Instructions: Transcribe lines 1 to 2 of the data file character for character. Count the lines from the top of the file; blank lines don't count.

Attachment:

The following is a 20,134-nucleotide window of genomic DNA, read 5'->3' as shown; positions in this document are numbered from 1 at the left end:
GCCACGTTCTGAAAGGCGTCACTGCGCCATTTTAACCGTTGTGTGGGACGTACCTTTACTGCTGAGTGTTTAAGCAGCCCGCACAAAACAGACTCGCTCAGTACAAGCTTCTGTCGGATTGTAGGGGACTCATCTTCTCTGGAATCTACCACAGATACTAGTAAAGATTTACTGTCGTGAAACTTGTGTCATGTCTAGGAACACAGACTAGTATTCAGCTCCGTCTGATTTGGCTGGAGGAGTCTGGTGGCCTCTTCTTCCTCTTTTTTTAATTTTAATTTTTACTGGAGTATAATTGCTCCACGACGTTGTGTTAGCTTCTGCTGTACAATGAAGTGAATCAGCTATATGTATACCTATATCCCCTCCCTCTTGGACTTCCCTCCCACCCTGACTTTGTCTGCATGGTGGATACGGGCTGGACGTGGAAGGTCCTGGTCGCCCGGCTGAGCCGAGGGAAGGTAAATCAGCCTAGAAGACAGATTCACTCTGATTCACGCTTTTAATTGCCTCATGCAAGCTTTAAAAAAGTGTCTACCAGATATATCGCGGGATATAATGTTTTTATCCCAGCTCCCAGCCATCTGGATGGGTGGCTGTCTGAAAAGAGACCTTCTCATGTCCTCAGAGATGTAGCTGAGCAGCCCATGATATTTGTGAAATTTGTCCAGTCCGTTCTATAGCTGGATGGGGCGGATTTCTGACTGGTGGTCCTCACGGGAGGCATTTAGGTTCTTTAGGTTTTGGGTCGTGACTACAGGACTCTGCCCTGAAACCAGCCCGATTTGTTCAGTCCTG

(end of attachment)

The following is a 20,134-nucleotide window of genomic DNA, read 5'->3' as shown; positions in this document are numbered from 1 at the left end:
GCCACGTTCTGAAAGGCGTCACTGCGCCATTTTAACCGTTGTGTGGGACGTACCTTTACTGCTGAGTGTTTAAGCAGCCCGCACAAAACAGACTCGCTCAGTACAAGCTTCTGTCGGATTGTAGGGGACTCATCTTCTCTGGAATCTACCACAGATACTAGTAAAGATTTACTGTCGTGAAACTTGTGTCATGTCTAGGAACACAGACTAGTATTCAGCTCCGTCTGATTTGGCTGGAGGAGTCTGGTGGCCTCTTCTTCCTCTTTTTTTAATTTTAATTTTTACTGGAGTATAATTGCTCCACGACGTTGTGTTAGCTTCTGCTGTACAATGAAGTGAATCAGCTATATGTATACCTATATCCCCTCCCTCTTGGACTTCCCTCCCACCCTGACTTTGTCTGCATGGTGGATACGGGCTGGACGTGGAAGGTCCTGGTCGCCCGGCTGAGCCGAGGGAAGGTAAATCAGCCTAGAAGACAGATTCACTCTGATTCACGCTTTTAATTGCCTCATGCAAGCTTTAAAAAAGTGTCTACCAGATATATCGCGGGATATAATGTTTTTATCCCAGCTCCCAGCCATCTGGATGGGTGGCTGTCTGAAAAGAGACCTTCTCATGTCCTCAGAGATGTAGCTGAGCAGCCCATGATATTTGTGAAATTTGTCCAGTCCGTTCTATAGCTGGATGGGGCGGATTTCTGACTGGTGGTCCTCACGGGAGGCATTTAGGTTCTTTAGGTTTTGGGTCGTGACTACAGGACTCTGCCCTGAAACCAGCCCGATTTGTTCAGTCCTG